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The New Blog

As many of you know, I have created a new blog to document my experiences in Japan (“Life Abroad in Rural Japan“). Even as I type this entry up, I’m in the middle of another entry for said blog, so suffice it to say, I will stop updating my Facebook page with regards to posts on this blog, even though I’ll continue to update it periodically. I’ll eventually return to this blog ‘permanently’, but that won’t be until my time in Japan has expired.

Cheers!

Synapses Firing In My Brain

“Maybe all one can do is hope to end up with the right regrets.”
– Arthur Miller

A lot has been weighing on my mind lately, but something has been made clear to me during this time of stress and problem solving. I don’t believe anyone can live without any regrets. By definition, the word regret means: ‘to feel sorrow or remorse for (an act, fault, disappointment, etc.)’ or ‘to think of with a sense of loss.’

I believe we’ve all experienced these things, whether they’re remorse for our choice of words, our lack of words, our lack of action, or even in our choice of action. In the end, we may justify what we did by telling ourselves that we chose the ‘best’ logical option, but what qualifies as the “best”? Is it an option that doesn’t compromise at all, compromises a lot, or compromises a little? What if you were told options 1 through 10 existed (with number 10 being the ‘best option’), but you could only choose between 1 through 4; Would that automatically make “4 the ‘best’ option”?

I think life is about choosing to live with the most minimal regrets possible. I remember (at the time) I felt so much regret for not talking to a recruiter soon enough regarding my re-enlistment into the Marine Corps; however, had I re-enlisted I would have never had the opportunity to meet some of the most amazing and influential people in my life, as I pursued my Bachelor’s degree. Not only that, but it was my pursuit of higher education that lead me to working in Japan, which in-and-of-itself has given me a wealth of new-found experiences that I would have missed out on – had I re-enlisted. In the end, I’ve come to realize that I’m happy with my choices, and I’m happy with the regrets that have lead me to where I am, today. Regardless, I believe at the end of it all, I know I’ll be right where I need to be.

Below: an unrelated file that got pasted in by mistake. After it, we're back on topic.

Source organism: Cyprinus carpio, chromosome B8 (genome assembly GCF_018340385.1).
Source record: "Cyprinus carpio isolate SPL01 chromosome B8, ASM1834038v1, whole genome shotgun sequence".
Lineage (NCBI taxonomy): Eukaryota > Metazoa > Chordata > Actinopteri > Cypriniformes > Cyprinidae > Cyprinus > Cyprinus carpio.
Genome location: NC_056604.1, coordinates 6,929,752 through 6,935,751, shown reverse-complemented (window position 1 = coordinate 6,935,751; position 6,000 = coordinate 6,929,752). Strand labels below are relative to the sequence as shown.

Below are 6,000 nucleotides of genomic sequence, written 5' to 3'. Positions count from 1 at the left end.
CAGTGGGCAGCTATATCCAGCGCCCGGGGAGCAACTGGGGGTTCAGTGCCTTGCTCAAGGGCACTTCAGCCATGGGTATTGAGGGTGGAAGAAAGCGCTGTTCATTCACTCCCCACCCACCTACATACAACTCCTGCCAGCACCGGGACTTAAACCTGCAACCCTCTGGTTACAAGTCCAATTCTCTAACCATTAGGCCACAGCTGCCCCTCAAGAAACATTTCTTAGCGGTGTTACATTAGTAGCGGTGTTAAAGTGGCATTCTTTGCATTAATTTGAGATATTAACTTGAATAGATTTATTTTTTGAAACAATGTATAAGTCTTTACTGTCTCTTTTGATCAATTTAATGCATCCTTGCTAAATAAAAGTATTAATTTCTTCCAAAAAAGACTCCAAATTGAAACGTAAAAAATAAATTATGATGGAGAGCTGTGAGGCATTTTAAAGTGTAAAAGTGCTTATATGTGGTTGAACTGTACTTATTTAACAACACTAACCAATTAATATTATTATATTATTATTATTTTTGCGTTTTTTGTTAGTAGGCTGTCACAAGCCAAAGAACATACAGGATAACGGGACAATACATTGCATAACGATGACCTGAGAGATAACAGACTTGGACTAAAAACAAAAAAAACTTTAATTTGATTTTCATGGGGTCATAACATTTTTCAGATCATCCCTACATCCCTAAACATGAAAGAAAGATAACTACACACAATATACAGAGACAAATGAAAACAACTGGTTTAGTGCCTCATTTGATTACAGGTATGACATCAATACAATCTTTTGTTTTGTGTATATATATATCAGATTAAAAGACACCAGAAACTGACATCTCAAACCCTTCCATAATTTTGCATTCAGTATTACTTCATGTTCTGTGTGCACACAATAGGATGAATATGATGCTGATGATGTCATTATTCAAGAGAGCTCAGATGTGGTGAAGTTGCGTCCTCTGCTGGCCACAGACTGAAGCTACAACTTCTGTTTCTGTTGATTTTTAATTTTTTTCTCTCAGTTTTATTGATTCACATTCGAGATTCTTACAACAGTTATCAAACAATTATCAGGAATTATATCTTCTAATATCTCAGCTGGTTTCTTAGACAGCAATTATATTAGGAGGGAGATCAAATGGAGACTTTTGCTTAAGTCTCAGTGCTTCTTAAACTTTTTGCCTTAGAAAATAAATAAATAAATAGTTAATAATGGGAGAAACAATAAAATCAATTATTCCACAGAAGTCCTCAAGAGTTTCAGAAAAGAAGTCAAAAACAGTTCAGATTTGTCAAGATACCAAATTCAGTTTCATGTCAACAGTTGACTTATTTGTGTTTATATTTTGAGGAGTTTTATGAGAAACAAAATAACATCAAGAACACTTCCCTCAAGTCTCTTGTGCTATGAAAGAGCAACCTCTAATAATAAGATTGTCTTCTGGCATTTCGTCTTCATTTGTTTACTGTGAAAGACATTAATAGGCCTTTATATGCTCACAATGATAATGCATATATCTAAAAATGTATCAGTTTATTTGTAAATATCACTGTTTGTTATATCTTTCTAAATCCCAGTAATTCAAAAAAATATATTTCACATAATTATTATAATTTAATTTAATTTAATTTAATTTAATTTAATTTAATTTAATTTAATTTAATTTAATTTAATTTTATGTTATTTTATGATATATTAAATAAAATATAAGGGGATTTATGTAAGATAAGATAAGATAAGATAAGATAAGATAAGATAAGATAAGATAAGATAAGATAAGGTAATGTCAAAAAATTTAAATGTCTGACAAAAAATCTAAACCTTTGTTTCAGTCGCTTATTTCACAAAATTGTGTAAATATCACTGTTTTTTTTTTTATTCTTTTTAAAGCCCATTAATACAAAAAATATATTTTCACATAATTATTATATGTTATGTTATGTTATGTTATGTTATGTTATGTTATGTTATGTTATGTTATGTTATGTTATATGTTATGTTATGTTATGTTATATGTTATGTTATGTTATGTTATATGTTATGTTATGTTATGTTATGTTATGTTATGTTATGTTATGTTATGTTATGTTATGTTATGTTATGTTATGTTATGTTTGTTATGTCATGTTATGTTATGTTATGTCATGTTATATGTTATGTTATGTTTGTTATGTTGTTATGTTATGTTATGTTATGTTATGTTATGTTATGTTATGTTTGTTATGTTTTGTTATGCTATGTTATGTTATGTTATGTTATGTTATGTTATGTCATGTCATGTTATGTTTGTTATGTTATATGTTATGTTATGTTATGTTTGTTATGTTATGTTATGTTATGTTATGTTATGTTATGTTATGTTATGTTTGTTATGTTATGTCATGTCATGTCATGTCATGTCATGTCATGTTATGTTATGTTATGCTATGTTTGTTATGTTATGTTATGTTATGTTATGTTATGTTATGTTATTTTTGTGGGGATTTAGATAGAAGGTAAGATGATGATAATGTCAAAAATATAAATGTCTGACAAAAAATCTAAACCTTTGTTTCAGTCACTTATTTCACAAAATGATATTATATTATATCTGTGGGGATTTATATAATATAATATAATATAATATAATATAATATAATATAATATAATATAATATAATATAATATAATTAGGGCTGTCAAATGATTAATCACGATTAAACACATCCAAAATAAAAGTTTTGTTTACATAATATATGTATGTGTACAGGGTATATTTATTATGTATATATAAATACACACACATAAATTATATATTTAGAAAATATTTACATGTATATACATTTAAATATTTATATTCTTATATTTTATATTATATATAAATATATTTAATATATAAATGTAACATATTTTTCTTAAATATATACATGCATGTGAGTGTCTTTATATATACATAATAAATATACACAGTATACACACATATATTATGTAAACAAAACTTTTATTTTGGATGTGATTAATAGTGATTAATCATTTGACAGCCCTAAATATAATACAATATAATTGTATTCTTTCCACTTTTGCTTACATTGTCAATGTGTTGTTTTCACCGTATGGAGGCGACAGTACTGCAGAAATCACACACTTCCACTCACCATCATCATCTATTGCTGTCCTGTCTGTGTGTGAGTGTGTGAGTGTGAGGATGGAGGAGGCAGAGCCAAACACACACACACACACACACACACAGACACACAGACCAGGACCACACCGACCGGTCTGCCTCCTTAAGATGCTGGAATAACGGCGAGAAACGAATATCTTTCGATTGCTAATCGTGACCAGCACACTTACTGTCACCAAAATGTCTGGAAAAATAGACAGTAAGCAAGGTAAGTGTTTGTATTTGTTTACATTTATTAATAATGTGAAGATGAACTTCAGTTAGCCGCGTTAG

End of rant.

You might want to rethink that comment you are about to post about Ferguson, MO

Originally posted on beccyjoy:

I, like you, am heartbroken about what happened to Michael Brown, and what’s happened to so many others. I have read the posts, watched the videos, and prayed for justice and peace. It is so sickening that it’s hard to sleep. I have so much to learn about how I should even think about these tragedies and I am choosing to listen rather than express my opinions about most of this issue.

The part I do feel I understand well enough to speak to is the invalidating commentary by my fellow white people.

People of privilege, aka white people, aka my friends and family,

I know you might think your comments are harmless, or maybe you think it is fun to debate or “play the devil’s advocate,” but please keep in mind that in a land not so far away, people…teenagers even, are actually dying over this.

You might mean well…

View original 448 more words

Rest In Piece

Life has propelled me into a new chapter of my life at such a break-neck speed that I haven’t had the chance to really slow down to let the woes of the world catch up to me. I can recall when I lost my aunt, my grandma, and then my grandpa – and how much I wished the world would stop spinning just for a brief second, but life cycles on. Often times, it feels as though your friends leave you in the dust to let you cope with things, but I’ve come to realize that sometimes that needs to happen in order for you to truly find healing.

We are such evanescent beings when it comes to the duration of the universe.
In the span of it all we are more evanescent than the flowers that bloom in the spring,
More evanescent than the ripple effect of a drop of water onto the surface of a pond;
More evanescent than the cool and refreshing morning dew;
And more evanescent than the mildly visible smoke that appears as the dew vaporizes.
I feel as though many of us forget about this.
We forget that our lives our finite
We forget that we’re not promised tomorrow,
Or today, or even yesterday;
Yet we’re still here.
Willing and able to experience life and all of its miraculous wonders.

People I’ve known, as well as people I’ve known indirectly
Have passed within the last few months.